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An Interview with Catherine Ryan Hyde

April 27, 2012

Back in March, I attended a writers’ conference hosted by the Andrea Brown Literary Agency ( experience was extremely valuable and I highly recommend attending one of these conferences if you have the time and money. Andrea Brown and her staff are true professionals, and you will walk away having learned a great deal about your writing, and hopefully with many new friends, as I did. Many of the writers attending the conference are repeat customers. I hope to be one myself.

During the conference, I was lucky enough to have the author, Catherine Ryan Hyde, as one of my mentors. You may have heard of her, she’s written several novels (18, I think? And the number is growing!), including Pay It Forward, which was made into a feature film. You can learn more about her here:

Catherine was kind, but tough. She let you know what worked, what didn’t, and why. She took the time to critique, while also encouraging us to hold onto our own voices in our storytelling. Since the conference, I have kept in touch with Catherine, and she graciously agreed to be interviewed for my blog. While there are probably 1000 questions I would like to ask her, I tried to think about what would be helpful to all aspiring authors. I have kept her answers as she wrote them. Please let me know if you’d like me to ask any follow up questions, and remember to check out her blog and read her books!!! She’s a wonderful human being.

What is the most significant change you’ve seen in the publishing industry since you were first published?

Without a doubt, the ebook revolution. It’s changed the entire landscape. Used to be, you could only make money as an author if Big New York Publishing said you could. Now anybody with a really good book to sell can get in on the game. I’m not saying it’s easy, or even a lot easier. But it’s possible. Reminds me of what happened to film when we all gained access to computers, video editing software, and good quality video cameras for not much money. All of a sudden you didn’t have to be a big corporation. You could get in the game and make a great film for just a few thousand dollars. It leveled the playing field. I like a level playing field, so, in spite of the fact that there’s a downside to the ebook revolution, I’m still a fan of it. I’d rather have ten crappy, badly-edited books go up on Amazon than see one really talented writer get locked out of the process.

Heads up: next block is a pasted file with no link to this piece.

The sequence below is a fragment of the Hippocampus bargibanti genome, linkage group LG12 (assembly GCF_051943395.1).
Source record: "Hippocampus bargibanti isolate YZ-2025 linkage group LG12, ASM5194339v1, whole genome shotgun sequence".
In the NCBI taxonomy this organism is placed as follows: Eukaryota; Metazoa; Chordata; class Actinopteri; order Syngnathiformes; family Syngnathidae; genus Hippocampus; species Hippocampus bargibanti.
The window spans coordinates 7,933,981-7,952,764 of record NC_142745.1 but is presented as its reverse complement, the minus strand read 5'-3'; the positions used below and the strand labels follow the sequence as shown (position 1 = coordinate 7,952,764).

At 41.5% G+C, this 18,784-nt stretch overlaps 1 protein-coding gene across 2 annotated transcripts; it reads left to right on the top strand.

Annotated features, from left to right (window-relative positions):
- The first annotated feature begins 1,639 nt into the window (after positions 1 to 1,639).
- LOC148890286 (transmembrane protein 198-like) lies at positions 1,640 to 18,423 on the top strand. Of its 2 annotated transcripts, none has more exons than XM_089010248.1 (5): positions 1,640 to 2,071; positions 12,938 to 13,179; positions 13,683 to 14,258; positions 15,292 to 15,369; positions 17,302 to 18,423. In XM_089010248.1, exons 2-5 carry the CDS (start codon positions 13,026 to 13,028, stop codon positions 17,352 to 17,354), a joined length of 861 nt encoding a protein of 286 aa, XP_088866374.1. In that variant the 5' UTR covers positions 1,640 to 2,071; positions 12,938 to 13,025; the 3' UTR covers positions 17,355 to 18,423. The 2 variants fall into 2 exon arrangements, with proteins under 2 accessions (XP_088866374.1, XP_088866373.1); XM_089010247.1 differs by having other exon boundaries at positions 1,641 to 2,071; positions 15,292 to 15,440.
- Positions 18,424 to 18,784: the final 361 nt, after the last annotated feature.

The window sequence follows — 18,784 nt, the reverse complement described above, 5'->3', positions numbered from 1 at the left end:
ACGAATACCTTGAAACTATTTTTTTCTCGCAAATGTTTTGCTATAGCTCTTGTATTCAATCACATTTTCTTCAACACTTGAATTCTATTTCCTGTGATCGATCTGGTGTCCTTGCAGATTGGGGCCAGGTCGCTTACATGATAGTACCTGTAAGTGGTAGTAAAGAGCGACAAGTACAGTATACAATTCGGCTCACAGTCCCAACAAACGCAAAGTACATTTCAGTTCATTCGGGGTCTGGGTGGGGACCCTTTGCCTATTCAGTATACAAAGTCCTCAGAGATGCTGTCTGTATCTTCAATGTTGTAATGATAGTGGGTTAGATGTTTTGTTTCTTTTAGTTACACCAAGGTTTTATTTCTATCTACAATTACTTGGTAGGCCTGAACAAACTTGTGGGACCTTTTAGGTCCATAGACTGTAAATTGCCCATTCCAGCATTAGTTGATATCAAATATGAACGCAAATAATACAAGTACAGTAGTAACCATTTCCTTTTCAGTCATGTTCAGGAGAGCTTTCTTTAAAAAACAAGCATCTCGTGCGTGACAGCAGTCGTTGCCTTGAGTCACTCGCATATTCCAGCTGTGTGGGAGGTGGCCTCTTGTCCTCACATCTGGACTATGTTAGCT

What was your first published novel?

Funerals for Horses, a (very) small press novel that came out in 1997. The publisher went belly up less than a year later, but it got great reviews, which helped set things in motion.

How did you get the attention of a publisher?

I wrote short fiction, and marketed it myself to literary and small circulation magazines. It helped a lot. Before I had any short stories published, I queried more than 25 agents with my first novel. Not a single one wanted to see another thing from me. After I had published three short stories and received an honorable mention in the Raymond Carver Short Story Contest, I queried five more agents. By now I had two novels to sell. All five wrote back immediately and said, “Send both complete manuscripts.” I know it might not be what many writers want to hear, but I highly recommend that process for hammering out your own early publication credits.  

Have you ever had to write a query letter?

Many times. More times than I care to recall. It may be hard to imagine, but it gets easier with time.

How did you choose your book agent?

I’ve had three. The first, who didn’t pan out, I met at the Santa Barbara Writers Conference. We connected there, and I gave her a literary magazine containing one of my stories (see what I mean?). Later in the conference, I asked if I could send 30 pages, which is the way she suggests writers approach her. She said, “No, send the whole manuscript, because I already know I like the way you write.” The second, who later left the business, solicited me. That’s a terrific experience. She read my work in a small literary magazine (picking up a pattern here?) and wrote me a letter, forwarded through the editor, asking if I was seeking representation. The third, and current, I met when we were both on staff at the La Jolla Writers Conference. I was just going into YA fiction, and her agency is the best in the business for juvenile. And she was, and is, one of the top agents there, and once I knew she was willing to take me on, there was no choice to be made. I knew I couldn’t do much better. Fortunately, it’s seven or eight years later, and that still seems to be true.

What are your thoughts on having to self-promote as an author? Do you enjoy the process, and do you find it rewarding?

Nobody really likes blatant self-promotion, so I just think of it as “social networking.” I love my Facebook and Twitter friends. We’re very supportive with one another. We share each others’ news and other cool stuff. I’m so in the habit of telling my online friends what’s going on with me that it feels very natural to share good career news some of the time. And that’s the way it should be. You want to build relationships, not just tweet links to your book and not much else. And I really do love the relationships I’ve built. An amazing number of those people mean as much or more to me than my in-person friends.

Which of your novels is your favorite?